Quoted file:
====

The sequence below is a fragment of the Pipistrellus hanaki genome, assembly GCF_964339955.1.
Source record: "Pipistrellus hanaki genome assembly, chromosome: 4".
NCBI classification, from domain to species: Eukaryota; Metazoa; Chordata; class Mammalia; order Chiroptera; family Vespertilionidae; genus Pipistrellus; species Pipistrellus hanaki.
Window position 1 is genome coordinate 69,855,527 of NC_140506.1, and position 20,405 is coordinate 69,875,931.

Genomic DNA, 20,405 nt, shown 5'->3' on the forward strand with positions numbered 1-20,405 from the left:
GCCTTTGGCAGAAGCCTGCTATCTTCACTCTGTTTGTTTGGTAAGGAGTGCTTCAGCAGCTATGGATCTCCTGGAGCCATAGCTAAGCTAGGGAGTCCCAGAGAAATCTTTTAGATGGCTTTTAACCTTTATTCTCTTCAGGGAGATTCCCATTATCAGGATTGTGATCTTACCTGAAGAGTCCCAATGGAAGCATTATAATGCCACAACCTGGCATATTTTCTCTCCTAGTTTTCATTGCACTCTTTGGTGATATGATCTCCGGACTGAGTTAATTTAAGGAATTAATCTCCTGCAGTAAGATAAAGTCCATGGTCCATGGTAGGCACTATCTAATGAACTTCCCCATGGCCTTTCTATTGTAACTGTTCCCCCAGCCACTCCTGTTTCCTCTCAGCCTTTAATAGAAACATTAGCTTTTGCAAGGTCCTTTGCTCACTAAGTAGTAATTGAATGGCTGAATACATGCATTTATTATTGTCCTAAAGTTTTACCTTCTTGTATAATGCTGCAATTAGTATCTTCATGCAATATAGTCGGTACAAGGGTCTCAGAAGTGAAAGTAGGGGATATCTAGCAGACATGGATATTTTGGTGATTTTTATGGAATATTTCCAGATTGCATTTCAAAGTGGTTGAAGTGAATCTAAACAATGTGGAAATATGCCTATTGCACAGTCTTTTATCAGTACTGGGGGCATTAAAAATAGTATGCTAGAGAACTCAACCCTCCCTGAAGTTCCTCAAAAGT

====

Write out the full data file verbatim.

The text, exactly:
The sequence below is a fragment of the Pipistrellus hanaki genome, assembly GCF_964339955.1.
Source record: "Pipistrellus hanaki genome assembly, chromosome: 4".
NCBI classification, from domain to species: Eukaryota; Metazoa; Chordata; class Mammalia; order Chiroptera; family Vespertilionidae; genus Pipistrellus; species Pipistrellus hanaki.
Window position 1 is genome coordinate 69,855,527 of NC_140506.1, and position 20,405 is coordinate 69,875,931.

Genomic DNA, 20,405 nt, shown 5'->3' on the forward strand with positions numbered 1-20,405 from the left:
GCCTTTGGCAGAAGCCTGCTATCTTCACTCTGTTTGTTTGGTAAGGAGTGCTTCAGCAGCTATGGATCTCCTGGAGCCATAGCTAAGCTAGGGAGTCCCAGAGAAATCTTTTAGATGGCTTTTAACCTTTATTCTCTTCAGGGAGATTCCCATTATCAGGATTGTGATCTTACCTGAAGAGTCCCAATGGAAGCATTATAATGCCACAACCTGGCATATTTTCTCTCCTAGTTTTCATTGCACTCTTTGGTGATATGATCTCCGGACTGAGTTAATTTAAGGAATTAATCTCCTGCAGTAAGATAAAGTCCATGGTCCATGGTAGGCACTATCTAATGAACTTCCCCATGGCCTTTCTATTGTAACTGTTCCCCCAGCCACTCCTGTTTCCTCTCAGCCTTTAATAGAAACATTAGCTTTTGCAAGGTCCTTTGCTCACTAAGTAGTAATTGAATGGCTGAATACATGCATTTATTATTGTCCTAAAGTTTTACCTTCTTGTATAATGCTGCAATTAGTATCTTCATGCAATATAGTCGGTACAAGGGTCTCAGAAGTGAAAGTAGGGGATATCTAGCAGACATGGATATTTTGGTGATTTTTATGGAATATTTCCAGATTGCATTTCAAAGTGGTTGAAGTGAATCTAAACAATGTGGAAATATGCCTATTGCACAGTCTTTTATCAGTACTGGGGGCATTAAAAATAGTATGCTAGAGAACTCAACCCTCCCTGAAGTTCCTCAAAAGT